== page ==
Janice Williams

Archive for December, 2016|Monthly archive page

Tombstone Tuesday: Bertie Mae Cunningham Wynn

In Aaron, Gravestones, San Angelo, Second Generation Stories, Tombstone Tuesday on December 20, 2016 at 12:28 pm

It’s a busy time of year so we’ll keep this one short and sweet. That and I don’t have a lot of information about Bertie Cunningham, the second daughter of Aaron Cunningham and his first wife Minerva Montgomery. Bertie was only 3 years old when her mother died. She grew up with Amanda, Aaron’s second wife, as her mother. She was born September 20, 1880.

Jason W. Wynn was a surgeon in San Angelo who was 3 years older than Bertie. They married when she was 21.

Bertie_Cunningham

She knew how to wear a hat! And what about that hatpin?

They lived in San Angelo where Dr. Wynn practiced. They had two sons and a daughter by 1907.

In the summer of 1911, Dr. Wynn died of tuberculosis. He was only 34. In the first 10 years of the 20th century, 4000 people a year died of tuberculosis in Texas. 1 Just after he died a sanatorium for tuberculosis patients was established near San Angelo.

There were 5 deaths in 6 years in the Wynn family, Dr. Wynn, 2 brothers, and both of his parents. His mother also died of tuberculosis.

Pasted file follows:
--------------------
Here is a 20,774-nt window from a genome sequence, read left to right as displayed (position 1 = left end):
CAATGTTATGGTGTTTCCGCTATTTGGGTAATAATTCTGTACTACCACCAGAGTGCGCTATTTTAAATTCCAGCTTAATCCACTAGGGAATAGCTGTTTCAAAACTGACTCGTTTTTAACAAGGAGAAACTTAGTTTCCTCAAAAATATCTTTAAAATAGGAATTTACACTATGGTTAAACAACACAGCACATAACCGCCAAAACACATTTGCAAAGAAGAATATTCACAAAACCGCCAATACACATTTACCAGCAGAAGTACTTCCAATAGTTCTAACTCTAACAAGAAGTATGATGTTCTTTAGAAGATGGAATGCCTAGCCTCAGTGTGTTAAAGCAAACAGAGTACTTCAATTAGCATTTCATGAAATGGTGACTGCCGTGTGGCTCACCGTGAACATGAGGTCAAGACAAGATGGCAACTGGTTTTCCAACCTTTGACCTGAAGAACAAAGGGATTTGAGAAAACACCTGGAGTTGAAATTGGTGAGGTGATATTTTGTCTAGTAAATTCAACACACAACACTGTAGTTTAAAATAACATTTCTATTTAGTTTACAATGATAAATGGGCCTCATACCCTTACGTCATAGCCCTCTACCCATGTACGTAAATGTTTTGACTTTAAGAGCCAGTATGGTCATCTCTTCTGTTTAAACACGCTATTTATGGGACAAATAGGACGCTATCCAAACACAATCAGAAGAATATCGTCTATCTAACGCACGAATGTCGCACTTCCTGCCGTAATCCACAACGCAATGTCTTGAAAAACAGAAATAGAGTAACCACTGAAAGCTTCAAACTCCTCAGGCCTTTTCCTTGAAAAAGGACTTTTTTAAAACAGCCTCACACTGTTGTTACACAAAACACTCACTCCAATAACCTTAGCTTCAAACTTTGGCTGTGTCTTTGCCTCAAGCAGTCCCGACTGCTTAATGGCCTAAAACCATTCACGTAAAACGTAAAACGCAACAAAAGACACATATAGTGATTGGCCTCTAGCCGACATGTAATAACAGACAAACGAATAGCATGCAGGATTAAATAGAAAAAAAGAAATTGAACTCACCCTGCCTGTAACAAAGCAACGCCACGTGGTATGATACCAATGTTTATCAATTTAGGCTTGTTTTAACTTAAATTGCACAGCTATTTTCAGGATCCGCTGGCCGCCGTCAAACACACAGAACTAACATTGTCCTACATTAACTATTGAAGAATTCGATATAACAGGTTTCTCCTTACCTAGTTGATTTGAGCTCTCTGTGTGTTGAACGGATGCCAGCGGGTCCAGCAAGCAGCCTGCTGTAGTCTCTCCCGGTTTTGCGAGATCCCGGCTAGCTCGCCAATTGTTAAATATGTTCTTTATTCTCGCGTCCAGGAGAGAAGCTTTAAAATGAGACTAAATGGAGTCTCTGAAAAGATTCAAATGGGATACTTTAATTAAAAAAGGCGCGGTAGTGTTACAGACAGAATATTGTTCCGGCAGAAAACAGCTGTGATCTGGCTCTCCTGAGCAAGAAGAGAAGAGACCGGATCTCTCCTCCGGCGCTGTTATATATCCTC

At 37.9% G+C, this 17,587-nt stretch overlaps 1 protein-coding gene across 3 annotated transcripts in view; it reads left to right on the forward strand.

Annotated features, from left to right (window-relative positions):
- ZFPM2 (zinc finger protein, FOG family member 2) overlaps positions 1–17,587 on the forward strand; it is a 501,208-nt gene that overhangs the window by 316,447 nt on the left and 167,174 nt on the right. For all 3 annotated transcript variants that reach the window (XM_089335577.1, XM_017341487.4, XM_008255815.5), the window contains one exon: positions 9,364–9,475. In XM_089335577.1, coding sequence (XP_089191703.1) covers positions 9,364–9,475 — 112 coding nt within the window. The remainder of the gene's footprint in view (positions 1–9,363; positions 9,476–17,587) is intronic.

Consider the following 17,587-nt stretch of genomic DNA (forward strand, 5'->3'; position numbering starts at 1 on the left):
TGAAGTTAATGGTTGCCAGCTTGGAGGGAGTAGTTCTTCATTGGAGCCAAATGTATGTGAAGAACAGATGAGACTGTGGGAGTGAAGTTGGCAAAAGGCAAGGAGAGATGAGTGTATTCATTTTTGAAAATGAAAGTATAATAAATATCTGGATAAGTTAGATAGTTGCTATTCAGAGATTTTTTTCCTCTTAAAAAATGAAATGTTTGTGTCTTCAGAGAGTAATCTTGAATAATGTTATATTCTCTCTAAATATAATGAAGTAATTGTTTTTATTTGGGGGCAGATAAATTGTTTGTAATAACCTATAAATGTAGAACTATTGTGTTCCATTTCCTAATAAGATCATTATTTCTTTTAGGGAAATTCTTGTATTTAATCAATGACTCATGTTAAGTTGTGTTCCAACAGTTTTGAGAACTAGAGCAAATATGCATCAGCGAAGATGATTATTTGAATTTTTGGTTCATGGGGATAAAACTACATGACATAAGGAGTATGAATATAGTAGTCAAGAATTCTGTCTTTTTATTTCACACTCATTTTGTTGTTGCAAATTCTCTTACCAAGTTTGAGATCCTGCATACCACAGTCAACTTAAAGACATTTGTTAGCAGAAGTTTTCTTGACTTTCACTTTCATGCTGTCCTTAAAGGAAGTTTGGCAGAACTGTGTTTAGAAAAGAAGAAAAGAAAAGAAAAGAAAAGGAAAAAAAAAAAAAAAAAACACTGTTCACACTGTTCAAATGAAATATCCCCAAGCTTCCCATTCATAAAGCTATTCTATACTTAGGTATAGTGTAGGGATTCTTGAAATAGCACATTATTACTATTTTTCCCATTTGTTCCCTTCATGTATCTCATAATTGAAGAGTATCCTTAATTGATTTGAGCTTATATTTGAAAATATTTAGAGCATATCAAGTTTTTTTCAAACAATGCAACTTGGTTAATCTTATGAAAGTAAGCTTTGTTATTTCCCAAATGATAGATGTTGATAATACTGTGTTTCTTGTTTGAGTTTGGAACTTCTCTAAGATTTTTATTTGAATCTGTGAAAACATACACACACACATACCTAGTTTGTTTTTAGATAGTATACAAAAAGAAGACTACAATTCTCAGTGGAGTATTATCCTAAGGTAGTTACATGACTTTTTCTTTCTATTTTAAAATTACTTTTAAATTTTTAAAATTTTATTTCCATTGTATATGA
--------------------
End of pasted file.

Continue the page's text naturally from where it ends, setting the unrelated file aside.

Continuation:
After his death, Bertie stayed in their home in San Angelo. She did not remarry.  The children were 7, 6, and 4 when their father died.

Sadly, Bertie died just 13 years later when the kids were 21, 20, and 17.  She died of peritonitis.

Dr. Jason Wynn and Bertie Cunningham Wynn are buried in the Fairmount Cemetery in San Angelo where many of our family members were interred.

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Dr. Wynn’s brothers, sister, and parents are all buried in the Wynn plot, too. It appears that his siblings never married.

 

Thanks again to San Angelo findagrave.com volunteer Steve Voss for the pictures of the Wynn tombstones.

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Tombstone Tuesday: Eldora Jewell Cunningham

In Abilene, Gravestones, Obituary, Second generation, Second Generation Stories, Tombstone Tuesday on December 13, 2016 at 1:14 am

John Valentine Cunningham had three beautiful daughters. Here is his family in about 1895:

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Our subject today is Eldora Jewell Cunningham, the second oldest in the family. I assume she is second from the left. She was born January 27, 1869, so she was about 26 in this photo. She went by the name Jewell.

Jewell

Jewell was born in Bosque County when John V. and Mattie had moved there to ranch and he also served as the postmaster. The family moved to Buffalo Gap and her father became the second Sheriff of Taylor County. At that time, Buffalo Gap was a bustling town of 1200 and a Presbyterian College there gave the town the moniker “The Athens of the West.” Jewell was a student at the college.